|DATE:||June 11th, 2021|
|TIME:||2:00pm to 4:00pm (PDT)|
|VENUE:||Zoom Online meeting|
RSVP Required – register at Zoom
|TOPIC(S):||Tear it Down and Start Over|
It’s time to cut our losses and replace our network computing model with something completely different.
As the tech industry pushes businesses into adopting their versions of digital transformation, the heart of all technology is still based on IP, which dates back to 1983. Trying to secure networks by adding layer after layer of security up and down the TCP/IP stack and down into the hardware layers is not working and will not scale. Even at the developer layer, where all this transformation is occurring, attackers are deep into their code repositories and loading malware through their build servers (such as in the SolarWinds Orion patch update that was introduced to 1800 downstream clients and infiltrated more than 100 high-level government intelligence and tech agencies in the US).
We need to figure out a new way to network. What do we replace IP with that is both more efficient and naturally secure (versus trusting the way IP is)? That should be the biggest question on everyone’s mind who’s working toward digital transformation.
Will AI come to the rescue or is it just another technology that can be used against us? What about Quantum networking? Can we move data faster than light more securely than IP transport? Can we somehow return ownership of data to the humans behind that data in the process?
In this session, Deb Radcliff raises provocative questions about future networking and access technologies. So be prepared to answer questions. For example, will we ever actually replace IP? Is AI truly autonomous? Would you take a human chip implant if it were the only means to access your data? If so, what would be your security requirements?
Radcliff will also tell stories of how she became the industry’s first beat reporter starting in 1996 after assisting Jon Littman with research for his best-selling book, “The Fugitive Game,” about hacker on the run, Kevin Mitnick. She will share her experiences and the many colorful characters she’s met from the days before we had cybercops and information security programs.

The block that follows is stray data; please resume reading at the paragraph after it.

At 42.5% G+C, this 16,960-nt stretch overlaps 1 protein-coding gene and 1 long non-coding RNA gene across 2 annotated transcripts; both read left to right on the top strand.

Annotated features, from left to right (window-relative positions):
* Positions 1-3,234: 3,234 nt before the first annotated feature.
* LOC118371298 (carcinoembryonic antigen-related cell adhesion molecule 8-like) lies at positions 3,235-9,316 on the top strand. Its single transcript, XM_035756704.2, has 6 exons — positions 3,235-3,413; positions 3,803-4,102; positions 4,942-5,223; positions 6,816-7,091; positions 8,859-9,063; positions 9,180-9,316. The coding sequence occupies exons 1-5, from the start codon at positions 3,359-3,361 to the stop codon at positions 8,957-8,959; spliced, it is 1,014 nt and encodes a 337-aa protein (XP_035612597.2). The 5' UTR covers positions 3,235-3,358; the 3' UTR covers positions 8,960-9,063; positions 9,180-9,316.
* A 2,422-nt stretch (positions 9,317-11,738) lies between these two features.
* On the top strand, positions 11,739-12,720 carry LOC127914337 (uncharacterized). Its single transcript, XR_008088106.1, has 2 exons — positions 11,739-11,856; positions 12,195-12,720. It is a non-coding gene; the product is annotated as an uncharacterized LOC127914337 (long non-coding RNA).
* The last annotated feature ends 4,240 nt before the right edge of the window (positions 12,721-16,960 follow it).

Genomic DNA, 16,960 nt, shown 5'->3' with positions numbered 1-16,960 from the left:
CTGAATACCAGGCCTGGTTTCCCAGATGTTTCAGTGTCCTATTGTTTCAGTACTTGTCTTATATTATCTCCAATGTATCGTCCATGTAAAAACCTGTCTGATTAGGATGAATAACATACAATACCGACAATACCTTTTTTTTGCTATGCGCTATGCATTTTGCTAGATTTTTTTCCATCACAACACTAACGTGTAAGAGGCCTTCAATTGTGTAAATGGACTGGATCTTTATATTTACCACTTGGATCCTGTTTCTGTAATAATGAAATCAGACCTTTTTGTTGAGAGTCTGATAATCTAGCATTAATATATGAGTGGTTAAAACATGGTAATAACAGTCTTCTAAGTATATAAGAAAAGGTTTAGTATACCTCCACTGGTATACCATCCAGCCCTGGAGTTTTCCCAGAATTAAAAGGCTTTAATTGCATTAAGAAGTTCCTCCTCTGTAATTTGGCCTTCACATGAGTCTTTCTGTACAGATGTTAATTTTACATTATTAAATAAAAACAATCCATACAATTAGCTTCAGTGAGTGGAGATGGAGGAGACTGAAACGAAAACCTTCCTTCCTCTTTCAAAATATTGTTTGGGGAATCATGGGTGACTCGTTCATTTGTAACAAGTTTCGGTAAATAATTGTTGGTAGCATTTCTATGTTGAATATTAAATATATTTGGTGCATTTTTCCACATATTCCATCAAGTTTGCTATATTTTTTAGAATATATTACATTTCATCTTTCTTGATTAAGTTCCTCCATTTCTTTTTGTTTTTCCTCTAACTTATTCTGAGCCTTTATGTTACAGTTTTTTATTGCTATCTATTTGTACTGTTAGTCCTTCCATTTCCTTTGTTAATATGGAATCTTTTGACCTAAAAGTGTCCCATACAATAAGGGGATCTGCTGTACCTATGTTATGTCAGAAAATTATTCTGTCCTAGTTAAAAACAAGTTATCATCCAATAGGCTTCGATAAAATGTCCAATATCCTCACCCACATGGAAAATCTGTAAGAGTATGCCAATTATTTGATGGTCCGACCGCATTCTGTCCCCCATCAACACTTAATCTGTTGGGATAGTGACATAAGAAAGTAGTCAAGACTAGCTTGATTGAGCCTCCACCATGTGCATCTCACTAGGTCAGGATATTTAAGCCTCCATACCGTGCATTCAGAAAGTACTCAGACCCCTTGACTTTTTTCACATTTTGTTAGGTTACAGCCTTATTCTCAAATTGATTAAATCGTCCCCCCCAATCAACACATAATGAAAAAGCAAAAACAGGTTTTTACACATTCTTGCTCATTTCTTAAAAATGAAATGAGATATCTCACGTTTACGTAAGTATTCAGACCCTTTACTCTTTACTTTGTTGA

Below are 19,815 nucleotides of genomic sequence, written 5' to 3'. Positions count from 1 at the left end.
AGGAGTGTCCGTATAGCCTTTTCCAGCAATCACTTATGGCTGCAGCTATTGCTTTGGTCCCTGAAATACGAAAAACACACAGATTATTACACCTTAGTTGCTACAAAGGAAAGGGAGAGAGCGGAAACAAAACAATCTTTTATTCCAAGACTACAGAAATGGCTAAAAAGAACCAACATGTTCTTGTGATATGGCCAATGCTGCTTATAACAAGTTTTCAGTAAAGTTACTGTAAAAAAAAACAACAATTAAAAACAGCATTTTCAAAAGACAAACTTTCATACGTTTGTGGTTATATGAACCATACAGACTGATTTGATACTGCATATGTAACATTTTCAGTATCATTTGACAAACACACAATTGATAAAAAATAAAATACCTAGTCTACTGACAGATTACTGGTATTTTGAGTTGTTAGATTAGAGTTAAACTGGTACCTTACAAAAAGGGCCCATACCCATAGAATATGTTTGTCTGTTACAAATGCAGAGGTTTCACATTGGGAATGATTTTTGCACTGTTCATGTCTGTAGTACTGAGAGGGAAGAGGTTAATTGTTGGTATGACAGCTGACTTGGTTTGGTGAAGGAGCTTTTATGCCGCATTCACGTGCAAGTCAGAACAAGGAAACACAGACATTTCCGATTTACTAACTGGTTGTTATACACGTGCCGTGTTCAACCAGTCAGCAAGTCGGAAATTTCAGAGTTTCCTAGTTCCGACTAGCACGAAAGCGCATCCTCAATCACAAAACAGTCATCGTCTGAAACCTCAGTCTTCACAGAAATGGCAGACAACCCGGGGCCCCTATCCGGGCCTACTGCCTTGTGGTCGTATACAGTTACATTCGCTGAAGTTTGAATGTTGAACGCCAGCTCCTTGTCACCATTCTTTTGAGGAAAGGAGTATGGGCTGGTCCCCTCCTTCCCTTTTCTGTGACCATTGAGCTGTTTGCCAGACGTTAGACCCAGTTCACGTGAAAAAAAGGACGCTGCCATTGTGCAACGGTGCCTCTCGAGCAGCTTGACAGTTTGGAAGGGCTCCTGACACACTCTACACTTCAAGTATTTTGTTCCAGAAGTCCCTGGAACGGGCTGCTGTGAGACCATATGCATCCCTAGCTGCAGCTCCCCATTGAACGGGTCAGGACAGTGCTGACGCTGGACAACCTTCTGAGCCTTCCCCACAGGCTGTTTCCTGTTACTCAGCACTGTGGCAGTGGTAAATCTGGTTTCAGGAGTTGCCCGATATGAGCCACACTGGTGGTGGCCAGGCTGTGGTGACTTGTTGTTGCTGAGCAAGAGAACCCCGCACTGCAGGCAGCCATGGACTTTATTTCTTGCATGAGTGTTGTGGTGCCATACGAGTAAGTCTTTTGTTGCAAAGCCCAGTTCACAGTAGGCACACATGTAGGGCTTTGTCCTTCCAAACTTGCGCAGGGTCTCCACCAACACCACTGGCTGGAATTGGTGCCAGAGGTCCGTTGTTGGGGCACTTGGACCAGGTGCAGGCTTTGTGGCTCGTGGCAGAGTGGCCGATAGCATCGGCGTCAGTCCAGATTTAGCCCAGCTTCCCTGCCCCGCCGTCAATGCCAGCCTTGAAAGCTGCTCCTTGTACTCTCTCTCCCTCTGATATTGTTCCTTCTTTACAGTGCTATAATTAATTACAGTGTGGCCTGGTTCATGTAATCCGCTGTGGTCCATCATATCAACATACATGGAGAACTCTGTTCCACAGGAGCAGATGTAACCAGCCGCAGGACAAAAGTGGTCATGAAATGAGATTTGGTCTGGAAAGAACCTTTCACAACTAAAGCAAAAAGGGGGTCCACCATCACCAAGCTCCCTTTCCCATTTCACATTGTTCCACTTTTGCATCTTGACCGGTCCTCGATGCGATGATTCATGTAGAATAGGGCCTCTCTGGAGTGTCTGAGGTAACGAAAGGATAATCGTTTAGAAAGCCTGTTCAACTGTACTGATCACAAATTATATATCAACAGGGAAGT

These characters and experiences are also fictionalized in book I of her cyberthriller series, Breaking Backbones: Information is power, which takes place in the near future (available at Amazon, her publisher (free shipping), and all booksellers). In it, hackers rise up against GlobeCom who takes over the world through human chip implants. She’s nearing completion of book II, “Information Should Be Free,” part of which delves into super smart AI and future networking—and that’s why she’ll be picking your brains around these tough subjects.
Deb Radcliff is an author, speaker and analyst with extensive background in cybersecurity and cybercrime reporting. In 1996, after researching a best-selling book about computer hacker, Kevin Mitnick authored by Jon Littman, she decided to make cybercrime a beat. At first, she relied on gray and white hat hackers to give her the scoop on hacking techniques and then she built relationships with newly-minted cyberagents and leaders at the FBI, several agencies within DoD, the Secret Service, CIA, NYPD and many other local and federal agencies. Her articles are cited in numerous research papers and college textbooks, and she’s won two Neal Awards for investigative reporting and was runner up for a third. She’s spoken at West Point, HOPE 2000 and other events, and is currently speaking regularly in online venues. She also stood up an Analyst Program at SANS Institute and ran it for 15 years until April 2020.
Today, as a cybersecurity analyst and author, she writes for CSO and manages her own blog OnlineCrimeBytes, runs the Shift Left Academy content program. In April 2021, Radcliff published her first cyberthriller book, Breaking Backbones: Information is Power. The book is part one in a three-part fictional series set in the not-too-distant future when a powerful entity called GlobeCom takes over the world through human chip implants and the hackers mount a coordinated defense to break GlobeCom’s network backbone.